include bottle filling stations are known as EZH2O combo units and “provide a rapid fill of refreshing drinking water to quench thirst and minimize plastic bottle waste in the environment.” Buchwald said the fountains will be branded with “Class of 2015,” giving recognition to the class’s contribution to Cameron. “[The campaign committee has] the desire to leave their stamp on Cameron,” she said, “and they want to help lead the way with other classmates to make that happen.” The committee will raise funds for the fountains until next fall. Buchwald said they have informed members of the community and fellow Aggies, as well as participated in email marketing. In conjunction with donating money to the Class Gift Campaign, Buchwald said students can also become members of the Cameron Alumni Association. “What we’ve tried to do with the class campaign annually is provide really a dual opportunity for students so that they could join the alumni association and give back to the university in a way that leaves a lasting legacy for the class of their graduating year,” Buchwald said. “The benefit is really two-fold: They got to join the alumni association, and they got to give to the campaign for only $35. “And that $15 got them their membership to the Alumni Association, and $20 towards the class campaign.” Buchwald said the Alumni Association is also a way for students to stay connected to the university. “We want to teach our students to remain involved in Cameron,” she said. “This is their university. Then, the giving part of the $35 is almost a little bit of an opportunity to just go, ‘I want to give back. I just received a great quality education; I had a great experience here at Cameron.’”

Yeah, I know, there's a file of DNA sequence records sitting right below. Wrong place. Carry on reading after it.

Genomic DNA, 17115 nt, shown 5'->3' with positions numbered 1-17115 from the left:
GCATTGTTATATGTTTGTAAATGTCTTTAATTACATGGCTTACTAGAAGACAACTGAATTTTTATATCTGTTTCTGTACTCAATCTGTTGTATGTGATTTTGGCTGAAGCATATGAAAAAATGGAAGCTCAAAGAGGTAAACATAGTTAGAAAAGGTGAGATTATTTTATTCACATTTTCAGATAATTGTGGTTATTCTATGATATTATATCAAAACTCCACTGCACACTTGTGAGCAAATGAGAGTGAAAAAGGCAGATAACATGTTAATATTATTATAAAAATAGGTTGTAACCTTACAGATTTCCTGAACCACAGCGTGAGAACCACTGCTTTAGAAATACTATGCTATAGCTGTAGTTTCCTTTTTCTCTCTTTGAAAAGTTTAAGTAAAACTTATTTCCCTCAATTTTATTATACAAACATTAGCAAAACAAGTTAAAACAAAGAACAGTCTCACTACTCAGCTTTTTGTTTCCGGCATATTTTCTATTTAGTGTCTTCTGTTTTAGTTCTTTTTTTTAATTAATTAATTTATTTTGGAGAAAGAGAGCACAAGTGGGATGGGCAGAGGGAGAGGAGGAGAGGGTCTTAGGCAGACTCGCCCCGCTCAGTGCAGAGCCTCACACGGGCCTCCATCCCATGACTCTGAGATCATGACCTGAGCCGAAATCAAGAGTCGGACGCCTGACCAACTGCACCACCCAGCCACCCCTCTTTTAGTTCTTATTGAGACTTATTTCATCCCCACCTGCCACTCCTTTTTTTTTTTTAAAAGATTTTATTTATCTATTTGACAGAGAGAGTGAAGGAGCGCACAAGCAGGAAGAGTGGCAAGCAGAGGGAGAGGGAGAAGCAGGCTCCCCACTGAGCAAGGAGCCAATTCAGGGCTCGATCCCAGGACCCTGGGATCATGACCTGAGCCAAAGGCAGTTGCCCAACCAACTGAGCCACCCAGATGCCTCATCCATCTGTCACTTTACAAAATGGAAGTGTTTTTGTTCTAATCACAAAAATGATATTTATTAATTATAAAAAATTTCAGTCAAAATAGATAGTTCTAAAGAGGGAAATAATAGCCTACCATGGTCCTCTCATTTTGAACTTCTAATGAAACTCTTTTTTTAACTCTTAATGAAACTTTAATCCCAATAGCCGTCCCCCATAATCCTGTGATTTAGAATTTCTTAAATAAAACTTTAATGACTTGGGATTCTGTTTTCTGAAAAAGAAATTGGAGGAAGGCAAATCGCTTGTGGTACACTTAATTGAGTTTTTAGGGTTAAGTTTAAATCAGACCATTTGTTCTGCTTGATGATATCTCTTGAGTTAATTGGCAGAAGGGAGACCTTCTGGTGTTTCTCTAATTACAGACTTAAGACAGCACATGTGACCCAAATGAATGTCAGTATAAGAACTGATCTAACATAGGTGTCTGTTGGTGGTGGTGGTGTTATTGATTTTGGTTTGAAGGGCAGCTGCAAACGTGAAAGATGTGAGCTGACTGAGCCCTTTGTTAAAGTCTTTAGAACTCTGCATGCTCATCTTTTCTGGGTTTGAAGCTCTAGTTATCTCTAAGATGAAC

According to Buchwald, many charitable donors of the university are alumni. “That’s what this is an opportunity to do for class campaign,” she said. “How do you leave your legacy, how do you stay connected to your university, and then how do we get your heart still remained tied to Cameron?” Anyone who would like to give to the Class Gift Campaign 2015 can contact Maurissa Buchwald by calling 580-581-2612.
Photo by Vicky Smith
Sustainable fountains: Music major Thomas Hudson uses the combo fountain located in the Village.
April 13, 2015
A day in the life: freshman year Hafsa Farah Staff Writer
Courtesy of Madalyn Schmidt
First year of college: Freshman radiation therapy major Madalyn Schmidt moved to Lawton from Washington state to attend Cameron.